Haplogroup N (mtDNA)

Haplogroup N (mtDNA)
Haplogroup N

Migration map4.png

Possible time of origin Approx. 71,000 YBP[1][1]
Possible place of origin Asia[2][3][4][5][6][7]

or East Africa[8][9][10][11]

Ancestor L3
Descendants N1'5, N2, N9, N13, N14, N21, N22, A, I, O, R, S, X, Y, W
Defining mutations 8701, 9540, 10398, 10873, 15301[12]

In human mitochondrial genetics, Haplogroup N is a human mitochondrial DNA haplogroup. An enormous haplogroup spanning many continents, the macro-haplogroup N, like its sibling M, is a descendant of haplogroup L3.

All mtDNA haplogroups found outside of Africa are descendants of either haplogroup N or its sibling haplogroup M. M and N are the signature haplogroups that define the out of Africa migration and the subsequent spread to rest of the world. The global distribution of haplogroups N and M, indicates that very likely, there was one particularly major prehistoric migration of humans out of Africa, and both N and M were part of the same colonization process.[13]



Suggested routes of the initial settlement of Europe based on mtDNA haplogroups M and N, Metspalu et al. 2004. A major population split near the Persian Gulf would explain the ubiquity of Haplogroup N and the absence of Haplogroup M in West Eurasia

There is widespread agreement in the scientific community concerning the African ancestry of haplogroup L3 (haplogroup N's parent clade).[8] However, whether or not the mutations which define haplogroup N itself first occurred within Asia or Africa has been a subject for ongoing discussion and study.[8]

The out of Africa hypothesis has gained generalized consensus. However, many specific questions remain unsettled. To know whether the two M and N macrohaplogroups that colonized Eurasia were already present in Africa before the exit is puzzling.

Torroni et al. 2006 state that Haplogroups M, N and R occurred somewhere between East Africa and the Persian Gulf.[14]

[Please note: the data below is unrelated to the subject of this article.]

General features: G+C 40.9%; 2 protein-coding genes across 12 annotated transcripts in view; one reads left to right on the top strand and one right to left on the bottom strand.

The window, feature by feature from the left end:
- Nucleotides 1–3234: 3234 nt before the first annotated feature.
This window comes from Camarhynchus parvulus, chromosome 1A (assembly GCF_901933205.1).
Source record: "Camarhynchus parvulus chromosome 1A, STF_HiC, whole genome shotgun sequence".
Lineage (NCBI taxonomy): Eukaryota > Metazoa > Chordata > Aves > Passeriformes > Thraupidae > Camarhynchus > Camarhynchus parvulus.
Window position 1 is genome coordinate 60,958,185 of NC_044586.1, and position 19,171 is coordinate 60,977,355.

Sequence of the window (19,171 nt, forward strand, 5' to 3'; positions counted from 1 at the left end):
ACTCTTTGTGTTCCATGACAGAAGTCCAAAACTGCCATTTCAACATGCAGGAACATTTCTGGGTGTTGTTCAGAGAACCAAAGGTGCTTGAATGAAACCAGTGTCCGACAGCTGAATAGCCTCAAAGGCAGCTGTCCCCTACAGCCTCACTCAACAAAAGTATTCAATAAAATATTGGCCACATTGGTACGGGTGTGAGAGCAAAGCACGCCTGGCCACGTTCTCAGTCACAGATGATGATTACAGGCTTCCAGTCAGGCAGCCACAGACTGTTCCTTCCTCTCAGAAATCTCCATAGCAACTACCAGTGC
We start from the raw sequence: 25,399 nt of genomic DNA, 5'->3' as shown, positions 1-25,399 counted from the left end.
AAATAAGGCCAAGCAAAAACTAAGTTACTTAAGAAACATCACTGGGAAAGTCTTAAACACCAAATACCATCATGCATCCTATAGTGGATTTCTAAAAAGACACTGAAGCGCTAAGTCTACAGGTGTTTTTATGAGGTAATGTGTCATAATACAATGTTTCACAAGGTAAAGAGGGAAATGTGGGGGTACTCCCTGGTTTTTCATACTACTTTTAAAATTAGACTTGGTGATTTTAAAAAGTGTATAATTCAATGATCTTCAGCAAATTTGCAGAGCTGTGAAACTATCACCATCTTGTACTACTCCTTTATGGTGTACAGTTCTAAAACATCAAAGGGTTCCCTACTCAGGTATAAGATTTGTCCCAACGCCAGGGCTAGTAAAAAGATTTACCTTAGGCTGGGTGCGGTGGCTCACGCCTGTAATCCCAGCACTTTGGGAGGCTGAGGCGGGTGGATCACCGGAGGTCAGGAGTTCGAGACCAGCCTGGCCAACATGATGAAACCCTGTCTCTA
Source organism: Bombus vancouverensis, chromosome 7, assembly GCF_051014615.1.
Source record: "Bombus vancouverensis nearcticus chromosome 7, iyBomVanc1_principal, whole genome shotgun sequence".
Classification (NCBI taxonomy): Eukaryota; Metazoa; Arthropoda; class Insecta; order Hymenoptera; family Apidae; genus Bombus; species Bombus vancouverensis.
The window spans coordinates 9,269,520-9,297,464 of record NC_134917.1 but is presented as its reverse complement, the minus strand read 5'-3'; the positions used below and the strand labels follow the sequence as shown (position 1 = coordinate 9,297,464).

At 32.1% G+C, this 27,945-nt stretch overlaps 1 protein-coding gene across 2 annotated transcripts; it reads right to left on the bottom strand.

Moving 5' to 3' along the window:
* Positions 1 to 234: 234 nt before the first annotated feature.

Also related to the origins of haplogroup N is whether ancestral haplogroups M, N and R were part of the same migration out of Africa, or whether Haplogroup N left Africa via the Northern route through the Levant, and M left Africa via Horn of Africa. This theory was suggested because haplogroup N is by far the predominant haplogroup in Western Eurasia, and haplogroup M is absent in Western Eurasia, but is predominant in India and is common in regions East of India. However, the mitochondrial DNA variation in isolated "relict" populations in southeast Asia and among Indigenous Australians supports the view that there was only a single dispersal from Africa. Southeast Asian populations and Indigenous Australians all possess deep rooted clades of both haplogroups M and N.[13] The distribution of the earliest branches within haplogroups M, N, and R across Eurasia and Oceania therefore supports a three-founder-mtDNA scenario and a single migration route out of Africa.[15] These findings also highlight the importance of Indian subcontinent in the early genetic history of human settlement and expansion.[16]

Asian origin hypothesis

The hypothesis of Asia as the place of origin of haplogroup N is supported by the following:

  1. Haplogroup N is found in all parts of the world but has low frequencies in Sub-Saharan Africa. According to a number of studies, the presence of Haplogroup N in Africa is most likely the result of back migration from Eurasia.[4]
  2. The oldest clades of macrohaplogroup N are found in Asia and Australia.
  3. It would be paradoxical that haplogroup N had traveled all the distance to Australia or New World yet failed to affect other populations within Africa besides North Africans and Horn Africans.
  4. N1 is the only sub-clade of haplogroup N that has been observed in Africa. However N1a is the only one in East Africa: this haplogroup is even younger and is not restricted to Africa, N1a has also been detected in Southern Siberia and was found in a 2,500-year-old Scytho-Siberian burial in the Altai region.[17]

African origin hypothesis

According to Toomas Kivisild "the lack of L3 lineages other than M and N in India and among non-African mitochondria in general suggests that the earliest migration(s) of modern humans already carried these two mtDNA ancestors, via a departure route over the Horn of Africa.[10]